Yet with an ever-thinning bottom line, the harsh realities of commercial pressures have begun to chip away at editorial independence, Chi explained. “Increasingly, investments are made in newspapers with an eye on political influence. Profits are now insignificant, so they want something else in return – a political return on investment.”
Commenting on the investors, Chi added, “The media is only a small part of their empire, but they use it as a leverage, to haggle and to bargain. Investors ask themselves, ‘What do I want this thing for? Give me political influence.’”
Business concerns aside, Chi also noted that Beijing’s increasing influence over Hong Kong is an undeniable fact.
“It’s not that Britain was more civilized,” Chi was careful to note. “But they do have a history of democracy,” and Hong Kong inherited democratic values from its colonial days: freedom of speech, the separation of powers, the sanctity of the law. Things have since changed.
“Hong Kong returned to her fatherland, China, in 1997 – and I think you can objectively say that China is still, to a certain extent, totalitarian,” Chi said.
At the same time, the irony is that Hong Kong never was a democracy. As a British colony, Hong Kong had a tremendous number of flaws, said Dietz. “It’s trying to return to something that never really existed.”
Perhaps that is why the battle for press freedom will be such a difficult one. “Press freedom is very conceptual,” Chi said. “It’s not very concrete. It’s vague. We can slowly lose it, and not even know.”
What is obvious, however, is that Hong Kong is being absorbed into China politically, economically and socially, Dietz said. “And what is most worrying is the city’s inability to maintain independent voices critical of the local and Chinese government.”
The attack on Lau, who survived the attack and is on a long road to recovery, has galvanized the Hong Kong public. Lau had been removed from his position as editor-in-chief in January, raising suspicions that his replacement was another attempt by China to stifle Hong Kong’s independent media. Just days before the attack, some 6,000 protesters took to the streets to demand that Hong Kong’s leader do more to safeguard media freedoms.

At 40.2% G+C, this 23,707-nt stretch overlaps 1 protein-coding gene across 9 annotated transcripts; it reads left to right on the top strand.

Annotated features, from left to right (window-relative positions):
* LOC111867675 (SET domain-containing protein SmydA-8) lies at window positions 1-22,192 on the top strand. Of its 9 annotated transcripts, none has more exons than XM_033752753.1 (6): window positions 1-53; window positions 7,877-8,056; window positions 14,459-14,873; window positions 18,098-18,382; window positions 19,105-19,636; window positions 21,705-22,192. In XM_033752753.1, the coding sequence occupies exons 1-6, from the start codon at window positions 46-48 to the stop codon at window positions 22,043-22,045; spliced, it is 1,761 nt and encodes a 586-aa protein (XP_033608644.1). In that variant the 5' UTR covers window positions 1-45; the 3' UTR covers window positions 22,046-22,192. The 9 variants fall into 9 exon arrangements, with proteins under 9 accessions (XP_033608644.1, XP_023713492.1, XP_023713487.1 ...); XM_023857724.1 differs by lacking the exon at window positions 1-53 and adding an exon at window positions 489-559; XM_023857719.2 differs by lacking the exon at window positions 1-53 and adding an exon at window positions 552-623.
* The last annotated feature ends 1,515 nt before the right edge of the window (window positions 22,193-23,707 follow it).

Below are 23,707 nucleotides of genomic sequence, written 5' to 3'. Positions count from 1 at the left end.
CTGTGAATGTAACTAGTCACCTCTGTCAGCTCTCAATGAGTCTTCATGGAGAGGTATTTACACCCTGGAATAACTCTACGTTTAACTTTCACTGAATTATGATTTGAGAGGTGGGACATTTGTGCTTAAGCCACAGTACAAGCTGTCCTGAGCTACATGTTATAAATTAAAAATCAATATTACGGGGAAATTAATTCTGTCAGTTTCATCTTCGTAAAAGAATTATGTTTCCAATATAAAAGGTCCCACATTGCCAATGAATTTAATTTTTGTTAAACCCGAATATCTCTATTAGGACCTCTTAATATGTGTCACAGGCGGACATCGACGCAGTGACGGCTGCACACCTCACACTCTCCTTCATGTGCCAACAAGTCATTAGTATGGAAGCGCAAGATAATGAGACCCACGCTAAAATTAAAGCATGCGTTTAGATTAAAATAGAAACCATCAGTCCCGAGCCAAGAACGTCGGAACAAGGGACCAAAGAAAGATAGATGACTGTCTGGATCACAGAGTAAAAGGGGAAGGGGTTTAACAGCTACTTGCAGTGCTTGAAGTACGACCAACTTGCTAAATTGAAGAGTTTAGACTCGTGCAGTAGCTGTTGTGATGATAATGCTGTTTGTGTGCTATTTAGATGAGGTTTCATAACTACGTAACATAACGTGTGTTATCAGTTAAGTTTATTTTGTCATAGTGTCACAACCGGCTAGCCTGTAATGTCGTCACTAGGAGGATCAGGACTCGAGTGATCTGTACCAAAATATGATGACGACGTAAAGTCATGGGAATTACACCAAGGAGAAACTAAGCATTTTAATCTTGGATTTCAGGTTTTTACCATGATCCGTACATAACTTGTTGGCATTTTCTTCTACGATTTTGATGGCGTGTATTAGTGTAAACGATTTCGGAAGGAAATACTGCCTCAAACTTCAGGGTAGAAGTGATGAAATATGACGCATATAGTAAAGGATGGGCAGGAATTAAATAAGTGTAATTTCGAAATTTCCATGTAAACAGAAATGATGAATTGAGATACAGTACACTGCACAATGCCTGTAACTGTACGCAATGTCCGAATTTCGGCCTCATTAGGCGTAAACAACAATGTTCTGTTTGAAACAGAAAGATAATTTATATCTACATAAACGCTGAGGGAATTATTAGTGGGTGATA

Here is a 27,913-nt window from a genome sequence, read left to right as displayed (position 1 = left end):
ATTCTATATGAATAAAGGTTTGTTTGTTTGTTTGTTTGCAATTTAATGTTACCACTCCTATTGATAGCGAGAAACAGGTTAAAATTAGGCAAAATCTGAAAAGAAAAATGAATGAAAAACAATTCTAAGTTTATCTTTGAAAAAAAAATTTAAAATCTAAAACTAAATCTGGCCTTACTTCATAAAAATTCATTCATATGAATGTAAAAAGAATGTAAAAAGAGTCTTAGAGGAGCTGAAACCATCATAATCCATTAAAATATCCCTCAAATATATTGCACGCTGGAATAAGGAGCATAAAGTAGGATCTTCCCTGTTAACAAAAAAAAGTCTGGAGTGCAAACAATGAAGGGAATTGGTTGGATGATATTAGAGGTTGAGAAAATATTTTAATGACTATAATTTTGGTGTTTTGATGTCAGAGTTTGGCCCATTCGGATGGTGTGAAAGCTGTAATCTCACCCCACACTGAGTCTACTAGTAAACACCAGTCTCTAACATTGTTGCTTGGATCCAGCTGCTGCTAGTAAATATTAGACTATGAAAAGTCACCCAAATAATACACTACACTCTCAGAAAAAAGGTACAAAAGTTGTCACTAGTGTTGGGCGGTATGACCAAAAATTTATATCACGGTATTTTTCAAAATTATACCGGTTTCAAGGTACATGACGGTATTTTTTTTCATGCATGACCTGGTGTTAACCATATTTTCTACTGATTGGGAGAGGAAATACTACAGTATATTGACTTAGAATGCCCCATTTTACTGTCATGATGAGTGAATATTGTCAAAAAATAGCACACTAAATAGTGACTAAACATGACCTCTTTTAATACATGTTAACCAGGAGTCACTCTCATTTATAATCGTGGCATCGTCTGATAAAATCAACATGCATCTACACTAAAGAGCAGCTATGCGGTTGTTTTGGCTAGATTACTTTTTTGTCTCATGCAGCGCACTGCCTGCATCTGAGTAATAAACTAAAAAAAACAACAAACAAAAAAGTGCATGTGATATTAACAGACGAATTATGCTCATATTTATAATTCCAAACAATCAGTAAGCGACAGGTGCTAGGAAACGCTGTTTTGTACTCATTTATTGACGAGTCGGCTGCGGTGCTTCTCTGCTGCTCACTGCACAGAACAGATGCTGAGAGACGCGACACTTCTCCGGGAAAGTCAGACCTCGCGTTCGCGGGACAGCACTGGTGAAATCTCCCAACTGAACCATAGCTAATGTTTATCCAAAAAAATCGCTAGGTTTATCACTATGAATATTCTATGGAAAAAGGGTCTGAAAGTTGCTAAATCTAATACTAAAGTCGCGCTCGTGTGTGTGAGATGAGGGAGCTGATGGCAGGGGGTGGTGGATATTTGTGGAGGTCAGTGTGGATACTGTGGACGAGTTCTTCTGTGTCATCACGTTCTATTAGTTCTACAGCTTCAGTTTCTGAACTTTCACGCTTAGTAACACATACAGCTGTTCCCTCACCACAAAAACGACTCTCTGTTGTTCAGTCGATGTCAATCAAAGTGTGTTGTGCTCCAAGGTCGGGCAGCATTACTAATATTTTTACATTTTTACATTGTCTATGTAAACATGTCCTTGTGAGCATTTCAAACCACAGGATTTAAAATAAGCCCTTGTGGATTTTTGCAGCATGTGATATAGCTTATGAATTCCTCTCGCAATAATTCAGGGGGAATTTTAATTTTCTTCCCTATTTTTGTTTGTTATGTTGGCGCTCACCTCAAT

Some suspect that the attack was meant to silence Lau. Ming Pao had recently collaborated with the International Consortium of Investigative Journalists, which in January published an exposé on the offshore tax holdings of various Chinese leaders. Earlier, Ming Pao had also investigated the suspicious death of the Chinese dissident Li Wangyang. Many suspected a murder, but Chinese authorities ruled it a suicide.
In a statement issued on March 12, Lau said he was “positive that the assault is related to my job in the newspaper.”
Days after the attack, thousands of demonstrators were out in force again, marching to condemn the recent violence and to make an impassioned call for press freedom. “They Can’t Kill Us All,” read a giant banner carried by the demonstrators. Lawmakers have also voted unanimously to condemn the attack on Lau. The police have made a series of arrests connected with the attack, and two men have been charged – though the alleged mastermind remains at large.
Whether it is political or commercial pressures, a mix of both, or just outright violence, Chi and Dietz agree that the road ahead for Hong Kong’s media will be fraught with struggles. Both are hoping the public will demand a free and open press. But whether that resolve will be enough to reverse or slow the trend of diminishing press freedoms is an open question.
“There’s an uphill battle, frankly,” Dietz said.
Mary Hui is from Hong Kong and a freshman at Princeton University. She is an aspiring foreign correspondent and previously interned at the Hong Kong office of the International New York Times and Time Out Hong Kong. Reach her at @maryhui.